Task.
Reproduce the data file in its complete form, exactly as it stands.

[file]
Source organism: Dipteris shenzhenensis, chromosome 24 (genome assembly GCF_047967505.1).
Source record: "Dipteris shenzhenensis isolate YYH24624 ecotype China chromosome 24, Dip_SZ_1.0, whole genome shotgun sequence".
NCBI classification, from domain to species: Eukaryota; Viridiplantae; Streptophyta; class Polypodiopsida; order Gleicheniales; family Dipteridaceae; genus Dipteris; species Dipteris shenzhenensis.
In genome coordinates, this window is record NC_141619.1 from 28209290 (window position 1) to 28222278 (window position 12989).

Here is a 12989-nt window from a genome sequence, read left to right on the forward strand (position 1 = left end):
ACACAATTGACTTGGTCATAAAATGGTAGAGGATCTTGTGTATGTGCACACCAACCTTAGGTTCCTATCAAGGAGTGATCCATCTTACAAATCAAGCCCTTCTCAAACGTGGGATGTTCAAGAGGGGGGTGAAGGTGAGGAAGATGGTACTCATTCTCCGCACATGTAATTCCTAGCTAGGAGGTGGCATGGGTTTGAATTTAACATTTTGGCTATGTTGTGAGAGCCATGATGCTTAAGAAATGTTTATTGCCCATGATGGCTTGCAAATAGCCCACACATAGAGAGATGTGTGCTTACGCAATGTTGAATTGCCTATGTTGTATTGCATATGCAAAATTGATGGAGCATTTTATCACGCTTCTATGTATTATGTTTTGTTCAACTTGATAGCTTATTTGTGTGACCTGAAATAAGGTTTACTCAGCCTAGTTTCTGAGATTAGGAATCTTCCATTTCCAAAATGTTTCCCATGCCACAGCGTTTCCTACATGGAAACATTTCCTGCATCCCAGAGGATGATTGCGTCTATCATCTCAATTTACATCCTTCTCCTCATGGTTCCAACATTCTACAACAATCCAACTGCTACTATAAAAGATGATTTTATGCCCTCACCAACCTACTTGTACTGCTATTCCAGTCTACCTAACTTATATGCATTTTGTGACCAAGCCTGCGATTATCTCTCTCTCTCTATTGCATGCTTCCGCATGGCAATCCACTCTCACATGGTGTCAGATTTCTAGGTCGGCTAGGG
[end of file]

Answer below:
Source organism: Dipteris shenzhenensis, chromosome 24 (genome assembly GCF_047967505.1).
Source record: "Dipteris shenzhenensis isolate YYH24624 ecotype China chromosome 24, Dip_SZ_1.0, whole genome shotgun sequence".
NCBI classification, from domain to species: Eukaryota; Viridiplantae; Streptophyta; class Polypodiopsida; order Gleicheniales; family Dipteridaceae; genus Dipteris; species Dipteris shenzhenensis.
In genome coordinates, this window is record NC_141619.1 from 28209290 (window position 1) to 28222278 (window position 12989).

Here is a 12989-nt window from a genome sequence, read left to right on the forward strand (position 1 = left end):
ACACAATTGACTTGGTCATAAAATGGTAGAGGATCTTGTGTATGTGCACACCAACCTTAGGTTCCTATCAAGGAGTGATCCATCTTACAAATCAAGCCCTTCTCAAACGTGGGATGTTCAAGAGGGGGGTGAAGGTGAGGAAGATGGTACTCATTCTCCGCACATGTAATTCCTAGCTAGGAGGTGGCATGGGTTTGAATTTAACATTTTGGCTATGTTGTGAGAGCCATGATGCTTAAGAAATGTTTATTGCCCATGATGGCTTGCAAATAGCCCACACATAGAGAGATGTGTGCTTACGCAATGTTGAATTGCCTATGTTGTATTGCATATGCAAAATTGATGGAGCATTTTATCACGCTTCTATGTATTATGTTTTGTTCAACTTGATAGCTTATTTGTGTGACCTGAAATAAGGTTTACTCAGCCTAGTTTCTGAGATTAGGAATCTTCCATTTCCAAAATGTTTCCCATGCCACAGCGTTTCCTACATGGAAACATTTCCTGCATCCCAGAGGATGATTGCGTCTATCATCTCAATTTACATCCTTCTCCTCATGGTTCCAACATTCTACAACAATCCAACTGCTACTATAAAAGATGATTTTATGCCCTCACCAACCTACTTGTACTGCTATTCCAGTCTACCTAACTTATATGCATTTTGTGACCAAGCCTGCGATTATCTCTCTCTCTCTATTGCATGCTTCCGCATGGCAATCCACTCTCACATGGTGTCAGATTTCTAGGTCGGCTAGGG